by Nat Frothingham
From now until January 22 – friends of The Bridge will be circulating petitions with the aim of gathering 600-plus signatures from registered voters in Montpelier so that The Bridge can request an appropriation of $27,254 at this year’s Montpelier City Meeting on Tuesday, March 3.
For the past 21 years, The Bridge has published a community newspaper in Montpelier that is “free, local and independent.”
When we began publishing in December 1993 we wanted to serve readers in Montpelier. Over time we discovered two things. First, we discovered that many people who live in neighboring communities were reading The Bridge. They wanted to know what was happening in Montpelier because Montpelier is their state capital and for many people as well the city is an important market town and cultural center. Second, we discovered that our readers in Montpelier wanted to know what happening in neighboring communities and over time we have extended our coverage to our sister city, Barre, and to other communities across Washington County.
Despite these changes to our editorial coverage — our focus on Montpelier continues to be strong. The Bridge is a free paper. The Bridge is also a paper that is printed twice monthly and mailed without charge once a month to every household in Montpelier.
Now The Bridge is seeking financial help at this year’s City Meeting from Montpelier residents and voters.
Here’s what’s happening.
Over the past 21 years, we have kept the paper alive financially through advertising sales and subscriptions. A number of years ago when we found that we could no longer make ends meet with ad sales and subscription revenues we turned to our readers and friends for help. That help has been forthcoming throughout the year and during our annual end-of-the-year fundraising campaign — and we are grateful.
At the end of 2009 in the aftermath of the worldwide banking collapse, The Bridge almost shut down. But instead of shutting down, we re-organized. Part of that reorganization was making a move to office space at Vermont College of Fine Arts. I can’t thank the college enough for the office space that has been made available to us since December 2009.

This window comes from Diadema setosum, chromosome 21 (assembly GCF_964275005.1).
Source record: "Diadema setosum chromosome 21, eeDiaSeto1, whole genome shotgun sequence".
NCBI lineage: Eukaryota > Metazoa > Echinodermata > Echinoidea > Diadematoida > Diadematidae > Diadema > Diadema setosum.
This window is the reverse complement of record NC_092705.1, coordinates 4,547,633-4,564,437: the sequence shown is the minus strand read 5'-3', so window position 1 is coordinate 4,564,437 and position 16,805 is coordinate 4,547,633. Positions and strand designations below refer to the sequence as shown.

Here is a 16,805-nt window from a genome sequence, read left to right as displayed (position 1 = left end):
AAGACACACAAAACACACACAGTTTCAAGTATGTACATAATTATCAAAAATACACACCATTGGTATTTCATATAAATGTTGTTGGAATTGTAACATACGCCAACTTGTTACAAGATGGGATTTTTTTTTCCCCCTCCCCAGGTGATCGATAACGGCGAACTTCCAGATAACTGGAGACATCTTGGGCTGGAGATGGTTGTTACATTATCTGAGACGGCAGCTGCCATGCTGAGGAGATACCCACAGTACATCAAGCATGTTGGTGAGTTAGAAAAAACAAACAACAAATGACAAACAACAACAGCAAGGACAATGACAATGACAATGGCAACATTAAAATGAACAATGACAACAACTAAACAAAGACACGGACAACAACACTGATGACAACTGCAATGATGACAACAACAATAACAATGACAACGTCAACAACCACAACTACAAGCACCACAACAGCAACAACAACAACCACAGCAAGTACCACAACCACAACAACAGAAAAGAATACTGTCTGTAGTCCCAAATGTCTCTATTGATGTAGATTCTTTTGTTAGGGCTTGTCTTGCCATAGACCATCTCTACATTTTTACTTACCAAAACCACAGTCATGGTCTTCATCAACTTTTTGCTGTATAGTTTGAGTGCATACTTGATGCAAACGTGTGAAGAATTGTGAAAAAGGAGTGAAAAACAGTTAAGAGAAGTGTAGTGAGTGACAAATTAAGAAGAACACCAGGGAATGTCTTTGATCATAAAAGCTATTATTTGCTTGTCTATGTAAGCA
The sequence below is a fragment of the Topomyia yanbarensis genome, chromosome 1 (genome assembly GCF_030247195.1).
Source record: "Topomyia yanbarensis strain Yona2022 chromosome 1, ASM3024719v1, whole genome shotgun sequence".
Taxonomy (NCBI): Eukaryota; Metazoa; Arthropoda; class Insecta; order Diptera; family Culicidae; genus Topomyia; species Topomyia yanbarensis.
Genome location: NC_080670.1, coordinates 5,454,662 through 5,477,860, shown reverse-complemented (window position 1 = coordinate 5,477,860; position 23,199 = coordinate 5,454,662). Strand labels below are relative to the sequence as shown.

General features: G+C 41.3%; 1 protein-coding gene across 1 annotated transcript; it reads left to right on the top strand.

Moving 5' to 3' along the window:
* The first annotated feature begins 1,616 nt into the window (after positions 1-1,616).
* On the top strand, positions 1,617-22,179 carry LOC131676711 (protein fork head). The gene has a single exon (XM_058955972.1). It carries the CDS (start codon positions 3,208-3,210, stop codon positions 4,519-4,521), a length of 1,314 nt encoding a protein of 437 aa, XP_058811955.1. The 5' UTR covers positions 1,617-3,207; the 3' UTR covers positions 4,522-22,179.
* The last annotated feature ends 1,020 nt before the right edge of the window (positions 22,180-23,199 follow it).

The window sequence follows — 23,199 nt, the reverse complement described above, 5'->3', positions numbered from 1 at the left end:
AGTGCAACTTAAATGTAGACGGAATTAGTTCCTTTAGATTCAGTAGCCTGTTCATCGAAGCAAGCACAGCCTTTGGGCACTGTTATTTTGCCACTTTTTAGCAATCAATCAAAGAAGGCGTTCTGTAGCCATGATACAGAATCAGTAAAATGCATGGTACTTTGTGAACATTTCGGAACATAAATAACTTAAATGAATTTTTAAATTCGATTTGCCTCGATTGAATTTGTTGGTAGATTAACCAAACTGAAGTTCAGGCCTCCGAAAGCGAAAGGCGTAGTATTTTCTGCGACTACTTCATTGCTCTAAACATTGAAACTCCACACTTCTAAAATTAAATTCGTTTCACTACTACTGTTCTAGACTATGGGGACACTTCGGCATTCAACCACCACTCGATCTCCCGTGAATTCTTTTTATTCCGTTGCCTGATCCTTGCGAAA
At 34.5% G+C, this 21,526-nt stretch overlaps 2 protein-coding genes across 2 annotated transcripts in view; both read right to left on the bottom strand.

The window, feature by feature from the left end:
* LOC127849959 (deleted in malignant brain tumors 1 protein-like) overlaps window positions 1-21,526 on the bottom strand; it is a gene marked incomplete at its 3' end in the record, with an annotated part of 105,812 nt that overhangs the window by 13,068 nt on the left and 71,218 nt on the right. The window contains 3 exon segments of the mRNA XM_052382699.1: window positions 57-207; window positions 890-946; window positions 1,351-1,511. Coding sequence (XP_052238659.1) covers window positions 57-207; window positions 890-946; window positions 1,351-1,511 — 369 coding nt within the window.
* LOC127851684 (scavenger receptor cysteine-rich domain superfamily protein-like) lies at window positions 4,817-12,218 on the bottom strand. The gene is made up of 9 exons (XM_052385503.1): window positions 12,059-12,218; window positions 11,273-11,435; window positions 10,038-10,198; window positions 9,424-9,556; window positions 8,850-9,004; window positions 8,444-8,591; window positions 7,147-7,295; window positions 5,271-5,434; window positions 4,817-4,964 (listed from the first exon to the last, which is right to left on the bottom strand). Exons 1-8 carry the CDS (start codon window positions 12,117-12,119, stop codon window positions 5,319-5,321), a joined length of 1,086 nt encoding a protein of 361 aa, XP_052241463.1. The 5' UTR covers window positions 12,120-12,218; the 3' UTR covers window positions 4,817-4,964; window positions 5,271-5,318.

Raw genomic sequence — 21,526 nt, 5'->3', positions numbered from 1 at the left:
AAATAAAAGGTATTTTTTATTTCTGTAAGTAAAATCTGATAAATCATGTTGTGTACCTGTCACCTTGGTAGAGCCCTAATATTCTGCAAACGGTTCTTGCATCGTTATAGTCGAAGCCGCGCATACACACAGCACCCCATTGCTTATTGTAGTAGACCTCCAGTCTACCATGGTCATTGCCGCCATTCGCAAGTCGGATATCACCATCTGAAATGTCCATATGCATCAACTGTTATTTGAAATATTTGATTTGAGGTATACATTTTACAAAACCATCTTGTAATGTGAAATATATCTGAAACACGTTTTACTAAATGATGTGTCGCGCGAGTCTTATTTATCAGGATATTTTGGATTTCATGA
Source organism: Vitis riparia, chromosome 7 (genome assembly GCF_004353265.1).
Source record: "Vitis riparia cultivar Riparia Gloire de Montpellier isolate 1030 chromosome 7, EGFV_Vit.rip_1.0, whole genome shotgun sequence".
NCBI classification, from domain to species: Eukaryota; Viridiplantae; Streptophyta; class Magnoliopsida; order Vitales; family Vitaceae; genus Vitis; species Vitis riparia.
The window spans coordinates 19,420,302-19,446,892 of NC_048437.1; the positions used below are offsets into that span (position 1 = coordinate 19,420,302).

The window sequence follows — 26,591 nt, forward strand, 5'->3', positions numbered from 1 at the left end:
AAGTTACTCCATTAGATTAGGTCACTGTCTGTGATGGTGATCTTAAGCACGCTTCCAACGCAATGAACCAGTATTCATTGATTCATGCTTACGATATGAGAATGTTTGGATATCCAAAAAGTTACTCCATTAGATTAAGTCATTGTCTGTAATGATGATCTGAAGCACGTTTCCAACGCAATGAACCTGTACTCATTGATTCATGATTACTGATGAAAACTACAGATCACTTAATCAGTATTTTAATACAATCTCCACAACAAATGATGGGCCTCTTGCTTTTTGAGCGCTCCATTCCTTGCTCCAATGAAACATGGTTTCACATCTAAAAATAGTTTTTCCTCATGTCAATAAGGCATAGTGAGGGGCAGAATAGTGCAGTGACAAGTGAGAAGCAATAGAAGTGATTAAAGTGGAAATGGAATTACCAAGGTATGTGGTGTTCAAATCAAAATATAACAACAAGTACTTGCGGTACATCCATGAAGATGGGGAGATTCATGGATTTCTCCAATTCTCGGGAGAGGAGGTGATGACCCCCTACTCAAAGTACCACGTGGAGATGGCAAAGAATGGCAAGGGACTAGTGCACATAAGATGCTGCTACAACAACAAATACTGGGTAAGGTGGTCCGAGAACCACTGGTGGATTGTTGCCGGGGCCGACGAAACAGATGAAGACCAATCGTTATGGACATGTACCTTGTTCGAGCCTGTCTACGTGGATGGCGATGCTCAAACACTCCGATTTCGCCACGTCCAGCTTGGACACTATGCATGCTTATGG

Now — if we are going to continue to publish we need to seek the help of our readers and friends and voters in Montpelier.
We are doing the best we can. Our talented and hardworking staff are putting out a good paper but at a very modest wage. We are grateful for the continued support of our advertisers. But ad sales are off this year compared to last year at this time. But taxes, and all the costs of putting out the paper — printing, postage, delivery — these costs are all up.
As recently as a couple of years ago, I was making a nominal wage. Now I am working without pay. Last year I took out a personal loan to benefit the paper. I am not complaining. Across the state, many other Vermonters are facing hard times but have decided not to throw in the towel. Not to quit.
Over the past several years I have explored with attorneys, accountants and the like — whether or not The Bridge might be organized as a not-for-profit organization. Apparently that’s not an option for a newspaper that received most of its income through advertising sales.
But times change and IRS rules change. We will therefore keep investigating the not-for-profit option. But at the moment, The Bridge is an LLC — a limited liability corporation under Vermont state law. I mention this because if voters in Montpelier appropriate public money to support The Bridge I see an important responsibility to audit and report on that public money. The public needs to be satisfied that the money they appropriated is being spent for the purpose that was intended. I commit to that.
One more important point.
If Montpelier voters appropriate money to support The Bridge, that would be a powerful vote of confidence in the paper and its future. At the paper, we can take that vote of confidence and seek funds at least equal to the city appropriation. Our aim, as always, is to provide a community newspaper that serves the needs of its readers and to maintain the highest standards of journalistic integrity.
In all times, but particularly in difficult times, we need a free press. We need to know what’s going on. We need to listen and read and learn and test our ideas against the ideas of others. We need to describe our values as a community and see that those values are protected.
A free press can do that.